Glossary

Amplexus: The physical contact during sexual reproduction in amphibians, a male clasping a female during mating when eggs are released and fertilized by sperm.

Anal Plate: Also called anal scale, the ventral scale that covers the cloacal opening or vent. It is either entire or divided across the middle.

Anterior: Located at or near the head end of an organism.

Anuran: A subclass of amphibians without tails in adult form; toads and frogs.

Boss: A bony or glandular bump on top of the head and between the eyes; spadefoots.

Carapace: The dorsal, top shell in turtles.

Carnivore: An organism that gets its energy and nutrition from eating animal tissue.

CL: Abbreviation for carapace length; the straight-line distance between the anterior and posterior edge of the carapace.

Cloaca: A common urogenital cavity receiving the contents from the excretory, digestive, and reproductive tracts of amphibians and reptiles.

Community: A group of organisms, plant and animal, interacting in a common environment.

Cranial Crest: A raised ridge on top of the head and between the eyes; toads.

Crepuscular: Active during dawn and dusk.

Disjunct: A population that is separate or isolated from a larger population.

Diurnal: Active during daylight.

Dorsal: Located on or near the top surface.

Fossorial: An underground lifestyle adapted for digging or burrowing.

Granular: Small, rounded scales; smooth without a ridge.

Gravid: A female containing and distended with eggs.

Gular Fold: A pleat or wrinkle of loose skin located on the throat.

Habitat: The natural environment where an organism lives.

Hibernaculum: A den or place used during winter and usually located underground beneath frost line.

Hemipenis: A paired copulatory organ in snakes and lizards located within the cloaca; singular hemipene.

Incubation: Period of time from fertilization until hatching from the egg occurs.

Insectivore: A specialized carnivore that gets its energy and nutrition from eating insects or other similar organisms.

Keeled: Scales with a distinct midline ridge.

Larvae: The developmental stage of amphibians that is between the egg stage and metamorphosis to the adult stage; tadpoles are the larval stage of anurans.

Metamorphosis: The transformation in amphibians that occurs when larvae change into the adult body form.

Nocturnal: Active during night.

Oviparous: Animals that lay eggs with little or no embryonic development occurring inside the mother’s body.

Ovoviviparous: Animals that produce eggs and the development of the embryos occurs within the eggs while inside the mother’s body until they are ready to hatch.

Parapatric: A type of distribution where the range of two subspecies or closely related species of animals lay adjacent to each other but individuals do not interbreed.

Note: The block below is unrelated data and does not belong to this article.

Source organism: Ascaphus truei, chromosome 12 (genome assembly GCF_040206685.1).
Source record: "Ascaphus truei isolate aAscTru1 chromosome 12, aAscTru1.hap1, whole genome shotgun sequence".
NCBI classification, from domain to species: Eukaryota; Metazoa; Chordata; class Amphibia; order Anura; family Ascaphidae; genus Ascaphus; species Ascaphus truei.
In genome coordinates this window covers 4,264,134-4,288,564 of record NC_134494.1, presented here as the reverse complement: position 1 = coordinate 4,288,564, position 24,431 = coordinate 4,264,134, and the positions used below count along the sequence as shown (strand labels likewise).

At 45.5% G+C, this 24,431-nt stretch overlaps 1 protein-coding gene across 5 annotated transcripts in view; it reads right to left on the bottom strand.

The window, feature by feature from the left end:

Parotoid Gland: A large gland located behind the eye in toads (frogs); the secretions are sometimes poisonous.

Plastron: The ventral, lower shell in turtles.

Posterior: Located at or near the tail end of an organism.

Rostral: The scale at the tip of the snout in snakes.

Scute: Large scales covering the main body of turtles.

SVL: Abbreviation for snout-vent length; used to describe the distance between the tip of the snout to the trailing edge of the cloacal opening.

Sympatric: A type of distribution where two subspecies, species, or closely related species of animals occupy the same geographic space without interbreeding.

TL: Abbreviation for total length; used to describe the distance between the tip of the snout to the tip of the tail.

Tubercle: A bony, horny, or keratinized growth on the hind feet of toads and spadefoots.

Tympanum: A membrane covering the inner parts of the ear in frogs.

Vent: The cloacal opening.

Ventral: Located on or near the bottom or lower surface.

Viviparous: Animals that give birth to live young that have developed within the mother’s body rather than developing and hatching from eggs.

 

 

Bibliography

Baxter, G. T. and M. D. Stone. 1985. Amphibians and Reptiles of Wyoming. 2nd Ed. Cheyenne; Wyoming Game and Fish Department.

Degenhart, W. G., C. W. Painter, and A. H. Price. 1996. Amphibians and Reptiles of New Mexico. Albuquerque; University of New Mexico Press.

Ernst, C. H., and E. M. Ernst. 2003. Snakes of the United States and Canada. Washington D.C.; Smithsonian Institute Press.

Goin, C.  J., O. B. Goin, and G. R. Zug. 1978. Introduction to Herpetology. 3rd Ed. San Francisco; W. H. Freeman and Co.

Hammerson, G. A. 1999. Amphibians and Reptiles in Colorado. 2nd Ed. Niwot, CO; University Press of Colorado.

Porter, K. R. 1972, Herpetology. Philadelphia; W. B. Saunders.

Stebbins, R. C. 2003. A Field Guide to the Western Reptiles and Amphibians. 3rd Ed. Boston; Houghton Mifflin.

Stebbins, R. C. and N. W. Cohen. 1995. A Natural History of Amphibians. Princeton; Princeton University Press.

Vitt, L. J. and J. P. Caldwell. 2009. Herpetology: An Introductory Biology of Amphibians and Reptiles. 3rd Ed. Burlington, MA; Academic Press.

Werner, J. K., A. M. Bryce, P. Hendricks, and D. L. Flath. 2004. Amphibians and Reptiles of Montana. Missoula; Mountain Press Publishing Co.

Wyoming GAP Analysis, A Geographic analysis of Bioversity. USGS Biological Resources Division, 1996.